Wales conjures up images of beautiful landscapes, fields of daffodils, rolling hills, looming mountains and, also, it has to be said, rain. Travel to Wales and it will more likely be wetter than England, however coastal areas can enjoy plenty of sunshine in the summer months (July and August). The Welsh spirit and identity is strong; of course one of the reasons for this is that it has its own language and at least one fifth of the population speaks Welsh. There are areas brimming with natural beauty, such as Snowdonia National Park and Brecon Beacons National Park, the former park situated in the northwest of Wales. The capital, Cardiff, in southern Wales, is a vibrant cultural capital, which hosts many sporting events. The Welsh have a strong connection with rugby, despite the sport originating from the English town of Rugby. Swansea, the next biggest city, is a friendly place, packed with pubs and is also the former home of Welsh poet Dylan Thomas. If you wish to walk a part of or the entire length of the Welsh coastline, there is the Wales Coast Path, which opened in May 2012 and is 870 miles long in its entirety. From peaceful rambling trails to the modern buzz of the capital, Wales has rugged good looks and charm.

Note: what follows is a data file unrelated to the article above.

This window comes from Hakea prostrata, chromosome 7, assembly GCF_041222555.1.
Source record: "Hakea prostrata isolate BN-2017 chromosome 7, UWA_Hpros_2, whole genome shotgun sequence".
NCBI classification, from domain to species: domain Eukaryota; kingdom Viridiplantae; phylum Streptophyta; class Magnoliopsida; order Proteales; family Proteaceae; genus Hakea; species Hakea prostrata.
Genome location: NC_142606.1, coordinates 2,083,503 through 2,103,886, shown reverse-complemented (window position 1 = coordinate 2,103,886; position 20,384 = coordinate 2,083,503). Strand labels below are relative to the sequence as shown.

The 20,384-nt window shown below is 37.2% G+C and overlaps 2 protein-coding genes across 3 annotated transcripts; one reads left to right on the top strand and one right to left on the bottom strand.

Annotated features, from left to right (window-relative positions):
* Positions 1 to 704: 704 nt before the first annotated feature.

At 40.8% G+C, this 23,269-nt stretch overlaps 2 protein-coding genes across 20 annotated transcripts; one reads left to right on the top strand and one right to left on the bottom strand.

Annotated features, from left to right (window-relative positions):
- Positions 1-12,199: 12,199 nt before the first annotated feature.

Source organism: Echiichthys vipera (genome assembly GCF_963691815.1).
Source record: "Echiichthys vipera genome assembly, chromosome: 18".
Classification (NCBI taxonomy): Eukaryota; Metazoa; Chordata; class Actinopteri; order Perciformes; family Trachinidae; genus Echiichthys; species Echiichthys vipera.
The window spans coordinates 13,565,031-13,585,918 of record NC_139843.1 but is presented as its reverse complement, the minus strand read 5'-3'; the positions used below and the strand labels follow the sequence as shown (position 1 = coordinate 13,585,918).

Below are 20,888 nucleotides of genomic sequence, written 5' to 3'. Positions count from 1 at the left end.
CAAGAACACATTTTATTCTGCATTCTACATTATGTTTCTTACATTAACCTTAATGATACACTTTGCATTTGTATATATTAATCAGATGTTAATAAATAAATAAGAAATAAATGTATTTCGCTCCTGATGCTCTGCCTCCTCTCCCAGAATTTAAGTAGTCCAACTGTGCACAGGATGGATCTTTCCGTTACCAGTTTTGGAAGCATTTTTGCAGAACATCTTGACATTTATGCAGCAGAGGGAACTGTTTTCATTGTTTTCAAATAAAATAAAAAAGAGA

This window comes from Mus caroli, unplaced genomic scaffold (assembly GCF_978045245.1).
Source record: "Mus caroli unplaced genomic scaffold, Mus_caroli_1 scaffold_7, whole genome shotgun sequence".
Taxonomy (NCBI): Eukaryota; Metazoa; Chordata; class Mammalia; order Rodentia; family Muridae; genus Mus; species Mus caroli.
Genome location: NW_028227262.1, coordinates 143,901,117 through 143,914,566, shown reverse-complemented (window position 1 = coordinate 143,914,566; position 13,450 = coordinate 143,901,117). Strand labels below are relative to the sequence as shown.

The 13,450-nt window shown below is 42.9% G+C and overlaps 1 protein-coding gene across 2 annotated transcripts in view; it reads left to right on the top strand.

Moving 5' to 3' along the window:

Surface area : 20800.0 km2
Population : 3000000 inhabitants
Take some speciality delicacies home with you: laverbread, Welsh bread and cake. The local specialities consist of wild flower essence, ceramics and carved wood traditional objects. Shops are open from 9:AM to 5:30 PM on week days.
Make the most of your holiday in Wales to taste the fish (trout and salmon) and shellfish (mussels, cockles, whelk). Try also the Welsh lamb casserole, the beef and ale pot roast and laverbread (a speciality of brown seaweed served with bacon, tomatoes and toast). Don't forget to try Welsh raisin and fruit bread with a cup of tea.
The Welsh traditions are perpetuated during Eisteddfod, the popular music festival in Llangollen. Each year, in the first week of July, the town lives to the rhythm of the Welsh songs, dances and legends; and living reconstructions of ancient druidic gatherings and bards' reciting.
Don't miss out on taking the steam train in Ffestiniog. The line, previously used to transport slates, starts from Portmadog Harbour and crosses the splendid scenery of the national park of Snowdonia. The line ends in Blaenau Ffestinog, after a journey of 14 miles.